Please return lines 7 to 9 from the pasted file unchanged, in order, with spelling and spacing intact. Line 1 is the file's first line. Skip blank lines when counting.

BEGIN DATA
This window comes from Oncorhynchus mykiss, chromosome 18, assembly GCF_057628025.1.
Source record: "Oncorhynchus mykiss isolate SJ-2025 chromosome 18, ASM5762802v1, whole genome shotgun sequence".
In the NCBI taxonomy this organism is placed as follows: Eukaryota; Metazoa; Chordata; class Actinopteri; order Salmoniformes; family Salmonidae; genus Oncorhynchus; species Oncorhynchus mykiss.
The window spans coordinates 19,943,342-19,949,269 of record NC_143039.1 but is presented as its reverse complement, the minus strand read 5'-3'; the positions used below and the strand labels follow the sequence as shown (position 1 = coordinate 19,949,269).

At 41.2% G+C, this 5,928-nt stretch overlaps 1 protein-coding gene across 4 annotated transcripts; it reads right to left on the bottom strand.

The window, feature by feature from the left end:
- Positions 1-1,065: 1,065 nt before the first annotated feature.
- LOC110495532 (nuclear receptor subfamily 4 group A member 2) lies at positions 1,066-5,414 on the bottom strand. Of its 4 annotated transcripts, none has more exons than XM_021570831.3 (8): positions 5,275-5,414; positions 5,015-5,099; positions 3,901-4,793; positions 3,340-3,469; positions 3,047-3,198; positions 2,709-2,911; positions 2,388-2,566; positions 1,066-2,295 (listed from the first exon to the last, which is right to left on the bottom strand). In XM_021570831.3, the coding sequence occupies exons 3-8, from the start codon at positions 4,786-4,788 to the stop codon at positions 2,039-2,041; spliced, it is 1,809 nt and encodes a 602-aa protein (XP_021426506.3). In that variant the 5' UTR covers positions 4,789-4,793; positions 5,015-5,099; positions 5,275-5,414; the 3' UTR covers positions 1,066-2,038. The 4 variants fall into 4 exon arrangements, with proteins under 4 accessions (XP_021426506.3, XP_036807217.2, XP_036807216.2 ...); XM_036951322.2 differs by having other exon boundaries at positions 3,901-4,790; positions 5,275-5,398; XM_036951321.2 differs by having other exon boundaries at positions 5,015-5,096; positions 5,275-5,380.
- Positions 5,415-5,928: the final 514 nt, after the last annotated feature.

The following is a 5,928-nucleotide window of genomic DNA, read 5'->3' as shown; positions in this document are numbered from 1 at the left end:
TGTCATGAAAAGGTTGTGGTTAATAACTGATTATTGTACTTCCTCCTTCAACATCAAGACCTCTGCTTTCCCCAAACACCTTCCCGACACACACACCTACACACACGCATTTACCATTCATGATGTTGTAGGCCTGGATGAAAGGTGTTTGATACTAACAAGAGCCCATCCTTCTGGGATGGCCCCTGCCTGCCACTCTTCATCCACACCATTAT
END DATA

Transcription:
- Positions 1-1,065: 1,065 nt before the first annotated feature.
- LOC110495532 (nuclear receptor subfamily 4 group A member 2) lies at positions 1,066-5,414 on the bottom strand. Of its 4 annotated transcripts, none has more exons than XM_021570831.3 (8): positions 5,275-5,414; positions 5,015-5,099; positions 3,901-4,793; positions 3,340-3,469; positions 3,047-3,198; positions 2,709-2,911; positions 2,388-2,566; positions 1,066-2,295 (listed from the first exon to the last, which is right to left on the bottom strand). In XM_021570831.3, the coding sequence occupies exons 3-8, from the start codon at positions 4,786-4,788 to the stop codon at positions 2,039-2,041; spliced, it is 1,809 nt and encodes a 602-aa protein (XP_021426506.3). In that variant the 5' UTR covers positions 4,789-4,793; positions 5,015-5,099; positions 5,275-5,414; the 3' UTR covers positions 1,066-2,038. The 4 variants fall into 4 exon arrangements, with proteins under 4 accessions (XP_021426506.3, XP_036807217.2, XP_036807216.2 ...); XM_036951322.2 differs by having other exon boundaries at positions 3,901-4,790; positions 5,275-5,398; XM_036951321.2 differs by having other exon boundaries at positions 5,015-5,096; positions 5,275-5,380.
- Positions 5,415-5,928: the final 514 nt, after the last annotated feature.